What Is Rocky Mountain Cuisine?

During a rainy week in May, chef Brian Vaughn traveled from the small Colorado mountain town of Steamboat Springs to the historic James Beard House in New York City to cook a special dinner featuring the local flavors of the Rocky Mountains. The regional cuisine has been Vaughn's specialty since he opened his first restaurant, Bistro CV, in the area in 2007. To bring this unique dinner to NYC, 11 members of his team joined him on the plane, along with seven large coolers filled with ingredients straight from their homes. This included Moon Hill Dairy ricotta, glacier lilies, wild sweet anise, heirloom hydro tomatoes and mountain-grown hops, which later made up the five-course menu served at the sold-out dinner.

The first item Vaughn showcased was Wagyu beef from Idaho-based Snake River Farms, which he chopped into a rich tartare, topped with charred yogurt, cured and deviled eggs, bright herbs and fresh flowers. Next came a pretty dish of smoked brook trout roe enhanced with ramps, forged morels, the aforementioned hops and a sauce of reduced coffee porter made by Colorado's Storm Peak Brewing. The other three courses consisted of pork from Steamboat Springs' own Yampa Valley Farms, mountaintop-pastured lamb with the chef's signature steak sauce, and a flourless chocolate cake spiked with frozen mountain huckleberries and orange geranium cream. With all those flavors meshing and the hyperlocal focus of the meal, which mirrors what Vaughn does in his own Colorado kitchen, it's not hard to see the appeal of Rocky Mountain cuisine.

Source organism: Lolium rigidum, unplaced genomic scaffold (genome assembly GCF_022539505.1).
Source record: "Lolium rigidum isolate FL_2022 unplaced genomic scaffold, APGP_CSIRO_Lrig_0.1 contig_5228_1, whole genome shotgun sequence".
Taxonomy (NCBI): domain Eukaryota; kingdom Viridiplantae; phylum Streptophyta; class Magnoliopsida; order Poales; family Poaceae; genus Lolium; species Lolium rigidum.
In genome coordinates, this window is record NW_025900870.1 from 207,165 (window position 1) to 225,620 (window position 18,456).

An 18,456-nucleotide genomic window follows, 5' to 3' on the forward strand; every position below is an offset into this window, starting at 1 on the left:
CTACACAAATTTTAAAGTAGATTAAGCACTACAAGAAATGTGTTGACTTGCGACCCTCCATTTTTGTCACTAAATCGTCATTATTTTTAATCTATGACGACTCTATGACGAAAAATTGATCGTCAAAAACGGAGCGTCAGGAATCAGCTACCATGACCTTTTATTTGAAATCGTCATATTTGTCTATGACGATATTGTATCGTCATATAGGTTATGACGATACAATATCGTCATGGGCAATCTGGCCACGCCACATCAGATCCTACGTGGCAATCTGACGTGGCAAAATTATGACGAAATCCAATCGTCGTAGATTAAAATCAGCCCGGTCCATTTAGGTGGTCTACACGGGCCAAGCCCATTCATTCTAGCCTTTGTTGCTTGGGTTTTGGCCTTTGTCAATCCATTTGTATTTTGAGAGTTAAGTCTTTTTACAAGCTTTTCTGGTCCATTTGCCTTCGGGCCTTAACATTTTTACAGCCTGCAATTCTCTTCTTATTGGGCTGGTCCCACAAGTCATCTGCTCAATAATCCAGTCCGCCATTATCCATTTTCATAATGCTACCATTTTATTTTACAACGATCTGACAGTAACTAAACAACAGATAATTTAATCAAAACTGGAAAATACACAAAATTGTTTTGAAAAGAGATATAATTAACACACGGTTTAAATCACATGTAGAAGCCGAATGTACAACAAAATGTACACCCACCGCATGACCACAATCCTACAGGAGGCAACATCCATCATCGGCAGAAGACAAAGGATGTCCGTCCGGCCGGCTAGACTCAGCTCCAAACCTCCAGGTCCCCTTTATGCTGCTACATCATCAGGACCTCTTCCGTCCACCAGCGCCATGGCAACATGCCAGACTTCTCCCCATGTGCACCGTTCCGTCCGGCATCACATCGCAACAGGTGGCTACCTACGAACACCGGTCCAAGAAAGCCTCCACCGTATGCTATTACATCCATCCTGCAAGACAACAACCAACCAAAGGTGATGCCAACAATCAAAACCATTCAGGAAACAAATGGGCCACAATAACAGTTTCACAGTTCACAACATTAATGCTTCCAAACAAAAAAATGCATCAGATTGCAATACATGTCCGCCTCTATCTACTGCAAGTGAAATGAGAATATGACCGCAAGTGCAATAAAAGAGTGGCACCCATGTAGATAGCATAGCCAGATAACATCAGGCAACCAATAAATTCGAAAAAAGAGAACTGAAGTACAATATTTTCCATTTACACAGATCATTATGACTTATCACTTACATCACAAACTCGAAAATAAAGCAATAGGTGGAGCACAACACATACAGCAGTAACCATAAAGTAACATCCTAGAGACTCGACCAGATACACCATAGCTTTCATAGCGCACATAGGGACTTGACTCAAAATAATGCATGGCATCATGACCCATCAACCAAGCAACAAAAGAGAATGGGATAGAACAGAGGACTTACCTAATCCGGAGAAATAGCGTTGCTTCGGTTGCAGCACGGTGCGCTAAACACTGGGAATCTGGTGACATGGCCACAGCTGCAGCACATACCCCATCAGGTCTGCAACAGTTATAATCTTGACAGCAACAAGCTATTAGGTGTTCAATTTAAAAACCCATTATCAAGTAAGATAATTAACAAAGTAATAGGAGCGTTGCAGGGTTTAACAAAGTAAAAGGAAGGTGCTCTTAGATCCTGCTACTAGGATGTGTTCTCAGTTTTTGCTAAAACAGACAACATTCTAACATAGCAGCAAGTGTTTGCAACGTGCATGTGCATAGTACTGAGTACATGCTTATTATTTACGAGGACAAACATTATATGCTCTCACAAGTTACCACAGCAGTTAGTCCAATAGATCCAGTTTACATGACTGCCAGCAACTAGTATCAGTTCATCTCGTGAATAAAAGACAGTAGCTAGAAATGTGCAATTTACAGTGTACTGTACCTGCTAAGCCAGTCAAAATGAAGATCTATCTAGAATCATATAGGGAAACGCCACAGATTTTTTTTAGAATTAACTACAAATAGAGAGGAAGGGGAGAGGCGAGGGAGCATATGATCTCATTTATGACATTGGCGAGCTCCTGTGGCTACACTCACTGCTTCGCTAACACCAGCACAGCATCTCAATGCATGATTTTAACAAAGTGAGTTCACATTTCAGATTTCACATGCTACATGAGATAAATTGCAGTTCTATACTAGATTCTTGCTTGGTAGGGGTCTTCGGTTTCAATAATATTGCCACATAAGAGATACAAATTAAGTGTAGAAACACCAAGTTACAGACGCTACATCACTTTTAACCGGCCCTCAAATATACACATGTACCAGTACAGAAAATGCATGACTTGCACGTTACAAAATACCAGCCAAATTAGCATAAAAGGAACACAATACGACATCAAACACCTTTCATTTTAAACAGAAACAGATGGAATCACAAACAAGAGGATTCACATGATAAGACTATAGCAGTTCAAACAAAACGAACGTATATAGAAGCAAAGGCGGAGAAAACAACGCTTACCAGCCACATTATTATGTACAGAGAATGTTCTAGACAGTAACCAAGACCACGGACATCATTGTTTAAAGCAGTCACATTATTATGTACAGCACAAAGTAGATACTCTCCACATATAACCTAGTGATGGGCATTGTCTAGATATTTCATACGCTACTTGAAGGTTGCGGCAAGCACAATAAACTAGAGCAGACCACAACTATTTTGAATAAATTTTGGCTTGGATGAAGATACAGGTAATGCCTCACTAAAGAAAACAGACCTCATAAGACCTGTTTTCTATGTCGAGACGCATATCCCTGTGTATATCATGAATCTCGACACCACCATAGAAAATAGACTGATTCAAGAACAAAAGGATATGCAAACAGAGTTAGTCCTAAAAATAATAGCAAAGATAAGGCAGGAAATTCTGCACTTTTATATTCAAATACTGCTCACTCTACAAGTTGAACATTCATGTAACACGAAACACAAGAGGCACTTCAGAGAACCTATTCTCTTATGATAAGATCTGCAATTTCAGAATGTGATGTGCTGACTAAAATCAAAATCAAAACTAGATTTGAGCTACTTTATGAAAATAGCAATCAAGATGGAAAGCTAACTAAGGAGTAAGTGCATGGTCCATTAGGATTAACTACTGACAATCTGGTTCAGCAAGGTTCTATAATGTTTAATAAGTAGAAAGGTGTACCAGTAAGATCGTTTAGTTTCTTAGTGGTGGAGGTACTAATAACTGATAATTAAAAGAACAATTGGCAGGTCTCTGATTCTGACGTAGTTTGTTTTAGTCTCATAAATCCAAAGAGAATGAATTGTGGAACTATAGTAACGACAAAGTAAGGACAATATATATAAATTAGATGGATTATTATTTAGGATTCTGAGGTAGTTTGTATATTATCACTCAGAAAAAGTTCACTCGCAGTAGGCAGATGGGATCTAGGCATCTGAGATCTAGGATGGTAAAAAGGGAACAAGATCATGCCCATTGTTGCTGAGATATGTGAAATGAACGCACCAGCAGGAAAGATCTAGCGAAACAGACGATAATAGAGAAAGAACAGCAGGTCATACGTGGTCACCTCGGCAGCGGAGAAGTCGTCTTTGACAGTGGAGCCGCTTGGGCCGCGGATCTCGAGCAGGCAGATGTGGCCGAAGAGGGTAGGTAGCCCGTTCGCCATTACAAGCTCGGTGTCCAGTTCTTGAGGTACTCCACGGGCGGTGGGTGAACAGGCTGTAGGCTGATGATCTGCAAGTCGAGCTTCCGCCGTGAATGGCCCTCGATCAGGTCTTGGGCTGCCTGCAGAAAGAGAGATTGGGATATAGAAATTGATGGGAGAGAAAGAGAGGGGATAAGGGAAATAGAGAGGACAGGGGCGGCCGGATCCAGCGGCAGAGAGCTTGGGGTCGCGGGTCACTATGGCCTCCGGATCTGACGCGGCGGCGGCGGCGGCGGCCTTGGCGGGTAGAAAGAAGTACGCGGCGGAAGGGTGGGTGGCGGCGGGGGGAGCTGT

To help explain what exactly it is he is trying to do with food, the Kentucky-raised chef sat down with us and divulged his mountain-forging and high-elevation cooking goals.

What is Rocky Mountain cuisine?

First off, it's very much the farm-to-table concept, which is nothing new by any means, but it tackles using a lot of ingredients forged here in the Rocky Mountains during our micro seasons. For example, we use a lot of the local herbs we have around here, as well as flowers. Throughout spring and early summer, there is an herb called wild sweet anise that has a strong fennel-licorice flavor and pops up as soon as the last snow melts. We use that in soups and stews and also use the flowers as a garnish and to give a nice pop of fennel flavor to dishes. We also have meadows pop up with thousands and thousands of glacier lilies that are really delicious. They have a light honeysuckle flavor to them, and they can also be dried and used in a tea. They are really unique to the Rocky Mountains, and they are beautiful to look at too. Also columbines.

Columbines? You cook with the state flower of Colorado?

Yeah, we use a lot in our dishes and as garnishes. But since it's the state flower, it's illegal to harvest them in the national forest, so we grow them as well, and get them from another farmer, too. They taste exactly like honeysuckle. I grew up in the South, and having honeysuckle growing around the woods was something I was used to. I'm a big fan of how food evokes your memory of childhood, and it's pretty cool to have that in a flavor profile here at 7,000 feet in the Rocky Mountains, which is definitely not the South.

What made you even think about harvesting the flower?

That thought process never crossed my mind until I was pretty far along in my career as a chef. Now when I am out foraging, I am looking for anything I can think of as a regional item that I can use on plates.